On 20 February, the Prime Minister wrote to the Lord Speaker on the subject of proposals in the Burns Committee Report on reducing the size of the House of Lords. Commenting, Lord Fowler, the Lord Speaker, said:
‘I very much welcome the Prime Minister’s recognition of the careful and considered work done by Lord Burns and his Committee, and her recognition of the overwhelming support within the House for the report’s recommendations. Her statement means that the plan to reduce numbers in the House of Lords is on course. The case for a reduction has now been accepted by all party leaders.
The crucial paragraph in her letter to me says:
‘I would like to use this letter to make a statement of intent on further appointments over the remainder of this Parliament. I intend to continue with the restraint which I have exercised to date and, when making appointments, to allocate them fairly, bearing in mind the results of the last general election and the leadership shown by each party in terms of retirements. I will also operate on the basis that there is no automatic entitlement to a peerage for any holder of high office in public life.’
This is the first time such a statement of this kind has been made by any Prime Minister. With this statement of intent, she has challenged the House and its members to deliver their part in reducing numbers. The ability to reduce the size of the House is now within our own control. I intend to work with the political leaders in the House to agree how best to take this forward.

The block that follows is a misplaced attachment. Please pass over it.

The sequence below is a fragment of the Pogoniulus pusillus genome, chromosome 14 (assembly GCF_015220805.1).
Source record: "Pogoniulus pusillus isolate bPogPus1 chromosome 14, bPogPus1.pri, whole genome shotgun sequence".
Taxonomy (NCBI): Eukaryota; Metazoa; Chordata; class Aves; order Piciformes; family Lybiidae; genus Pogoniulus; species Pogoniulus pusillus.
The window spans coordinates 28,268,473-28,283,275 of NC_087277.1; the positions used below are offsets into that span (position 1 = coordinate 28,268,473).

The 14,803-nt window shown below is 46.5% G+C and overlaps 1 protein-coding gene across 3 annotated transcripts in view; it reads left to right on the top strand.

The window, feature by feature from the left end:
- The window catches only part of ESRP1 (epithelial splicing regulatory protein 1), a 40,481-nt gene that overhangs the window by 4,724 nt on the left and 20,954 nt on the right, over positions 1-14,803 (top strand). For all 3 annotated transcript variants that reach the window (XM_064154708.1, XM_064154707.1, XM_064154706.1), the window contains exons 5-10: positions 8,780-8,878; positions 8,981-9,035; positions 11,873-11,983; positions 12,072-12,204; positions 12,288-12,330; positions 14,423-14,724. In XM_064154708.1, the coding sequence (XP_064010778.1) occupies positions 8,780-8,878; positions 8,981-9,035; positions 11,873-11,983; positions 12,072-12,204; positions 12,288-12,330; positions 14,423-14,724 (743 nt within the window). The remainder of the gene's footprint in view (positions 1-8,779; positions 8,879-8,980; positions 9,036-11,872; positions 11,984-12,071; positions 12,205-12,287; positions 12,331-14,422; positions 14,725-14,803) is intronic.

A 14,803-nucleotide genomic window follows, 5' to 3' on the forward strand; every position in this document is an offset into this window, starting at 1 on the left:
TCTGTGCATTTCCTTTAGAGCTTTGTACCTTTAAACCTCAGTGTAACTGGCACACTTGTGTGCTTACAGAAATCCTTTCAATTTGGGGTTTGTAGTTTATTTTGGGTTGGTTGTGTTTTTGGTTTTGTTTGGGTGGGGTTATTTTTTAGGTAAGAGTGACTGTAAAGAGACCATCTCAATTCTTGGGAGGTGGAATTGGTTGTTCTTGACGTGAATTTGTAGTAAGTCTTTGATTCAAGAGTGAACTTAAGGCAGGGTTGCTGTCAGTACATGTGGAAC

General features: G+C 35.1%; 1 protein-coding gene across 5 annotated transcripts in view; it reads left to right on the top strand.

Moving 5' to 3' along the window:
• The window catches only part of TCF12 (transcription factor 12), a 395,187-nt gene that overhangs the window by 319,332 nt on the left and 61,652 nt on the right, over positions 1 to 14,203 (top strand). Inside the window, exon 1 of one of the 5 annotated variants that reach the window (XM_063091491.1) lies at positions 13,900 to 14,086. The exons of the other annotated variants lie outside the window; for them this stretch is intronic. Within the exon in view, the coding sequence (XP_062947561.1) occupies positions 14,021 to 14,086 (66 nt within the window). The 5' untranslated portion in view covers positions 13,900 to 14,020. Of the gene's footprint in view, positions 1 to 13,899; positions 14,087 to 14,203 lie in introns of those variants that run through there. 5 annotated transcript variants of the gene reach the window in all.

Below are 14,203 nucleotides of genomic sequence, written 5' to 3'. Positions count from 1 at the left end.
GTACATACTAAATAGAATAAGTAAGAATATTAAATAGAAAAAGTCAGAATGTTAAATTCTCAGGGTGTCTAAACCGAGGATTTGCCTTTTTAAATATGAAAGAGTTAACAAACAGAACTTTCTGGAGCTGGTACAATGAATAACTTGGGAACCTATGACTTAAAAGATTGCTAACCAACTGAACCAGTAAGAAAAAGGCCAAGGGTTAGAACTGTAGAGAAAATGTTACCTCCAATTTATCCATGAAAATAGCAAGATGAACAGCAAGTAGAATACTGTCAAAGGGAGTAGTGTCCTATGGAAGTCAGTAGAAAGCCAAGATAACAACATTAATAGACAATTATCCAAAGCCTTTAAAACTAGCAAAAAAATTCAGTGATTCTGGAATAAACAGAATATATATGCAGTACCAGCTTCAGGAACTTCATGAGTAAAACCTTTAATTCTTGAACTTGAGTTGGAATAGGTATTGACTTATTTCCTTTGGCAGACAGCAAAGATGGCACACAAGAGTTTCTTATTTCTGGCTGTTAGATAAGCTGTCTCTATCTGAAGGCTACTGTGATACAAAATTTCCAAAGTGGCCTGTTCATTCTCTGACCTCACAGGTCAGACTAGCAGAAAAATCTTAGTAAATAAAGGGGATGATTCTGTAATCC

I welcome the fact that the Prime Minister has responded so positively to the report’s recommendations and I look forward to making further progress on reducing the size of the House on the basis of the commitments made by the other political parties during the House’s debate on the report.’
With regard to the Lords Spiritual, the Burns Report comments:
“Archbishops and Bishops
. Similarly, [i.e. as in paragraph 22 on the Royal office-holders, the Earl Marshal and the Lord Great Chamberlain, who “are subject to different provisions from the other hereditary peers and are not intended to be covered by any of the proposals in this report”] the number of Lords Spiritual (26 Archbishops and Bishops, who must retire from their posts at the age of 70) could only be reduced through primary legislation. Accordingly we make no proposals in respect of the Lords Spiritual, while noting that like hereditary peers they will make up a larger proportion of a smaller House.”
The Prime Minister’s letter notes that the report’s recommendation divide into two separate areas: the steps necessary to achieve a reduction in the size of the House of Lords; and mechanisms by which the House would thereafter be maintained at a steady and smaller state. Were these criteria to be applied to the Lords Spiritual, although their number have been maintained at 26 under the Bishopric of Manchester Act 1847, it is likely that in a smaller House of Lords there would be moves to reduce this number.
Following the publication of the Burns Report on 31 October 2017, our post Lords Reform and the Bishops considered what position the Church of England might take on a reformed House of Lords. In view of Prime Minister’s letter, questions on future numbers of Lords Spiritual would seem inevitable.